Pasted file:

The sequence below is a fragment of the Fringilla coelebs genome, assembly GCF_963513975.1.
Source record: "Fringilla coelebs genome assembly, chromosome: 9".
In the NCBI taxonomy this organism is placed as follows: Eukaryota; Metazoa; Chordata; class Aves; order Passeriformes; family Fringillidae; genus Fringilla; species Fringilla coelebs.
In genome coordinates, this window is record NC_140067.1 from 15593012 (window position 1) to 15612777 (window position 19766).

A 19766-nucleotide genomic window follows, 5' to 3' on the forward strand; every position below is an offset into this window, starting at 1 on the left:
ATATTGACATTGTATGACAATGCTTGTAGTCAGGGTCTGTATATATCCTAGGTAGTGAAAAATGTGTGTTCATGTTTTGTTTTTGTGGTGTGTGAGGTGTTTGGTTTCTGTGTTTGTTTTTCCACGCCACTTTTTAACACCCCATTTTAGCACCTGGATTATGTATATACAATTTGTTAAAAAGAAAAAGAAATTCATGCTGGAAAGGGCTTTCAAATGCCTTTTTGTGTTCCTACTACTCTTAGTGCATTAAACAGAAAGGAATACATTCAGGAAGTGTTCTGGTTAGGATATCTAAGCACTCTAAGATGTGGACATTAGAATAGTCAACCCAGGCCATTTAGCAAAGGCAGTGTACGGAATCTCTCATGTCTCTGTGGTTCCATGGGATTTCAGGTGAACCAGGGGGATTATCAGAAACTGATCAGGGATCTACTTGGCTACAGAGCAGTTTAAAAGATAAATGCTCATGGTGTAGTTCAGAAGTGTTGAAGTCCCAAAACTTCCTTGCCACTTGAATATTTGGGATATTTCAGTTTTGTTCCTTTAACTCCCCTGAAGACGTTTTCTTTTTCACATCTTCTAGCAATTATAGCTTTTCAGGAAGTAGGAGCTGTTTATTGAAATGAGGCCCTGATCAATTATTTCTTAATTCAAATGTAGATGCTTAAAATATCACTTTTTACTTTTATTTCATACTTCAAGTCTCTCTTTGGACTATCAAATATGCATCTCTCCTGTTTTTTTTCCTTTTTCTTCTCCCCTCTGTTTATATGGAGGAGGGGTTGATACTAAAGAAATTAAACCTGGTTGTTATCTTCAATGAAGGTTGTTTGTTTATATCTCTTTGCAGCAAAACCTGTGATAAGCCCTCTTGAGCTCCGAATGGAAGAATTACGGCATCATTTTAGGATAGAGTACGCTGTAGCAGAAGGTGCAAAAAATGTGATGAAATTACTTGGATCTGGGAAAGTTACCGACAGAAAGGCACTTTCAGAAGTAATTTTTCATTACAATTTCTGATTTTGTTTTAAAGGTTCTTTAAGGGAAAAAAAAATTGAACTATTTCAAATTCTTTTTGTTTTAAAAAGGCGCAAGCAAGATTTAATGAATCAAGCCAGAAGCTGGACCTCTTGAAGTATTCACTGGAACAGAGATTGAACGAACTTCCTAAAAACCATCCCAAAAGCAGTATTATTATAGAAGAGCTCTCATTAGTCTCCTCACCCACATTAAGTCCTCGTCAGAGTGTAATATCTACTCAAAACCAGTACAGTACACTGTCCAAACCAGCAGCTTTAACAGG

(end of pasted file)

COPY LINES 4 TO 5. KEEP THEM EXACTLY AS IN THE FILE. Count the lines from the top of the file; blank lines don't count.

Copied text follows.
In genome coordinates, this window is record NC_140067.1 from 15593012 (window position 1) to 15612777 (window position 19766).

A 19766-nucleotide genomic window follows, 5' to 3' on the forward strand; every position below is an offset into this window, starting at 1 on the left: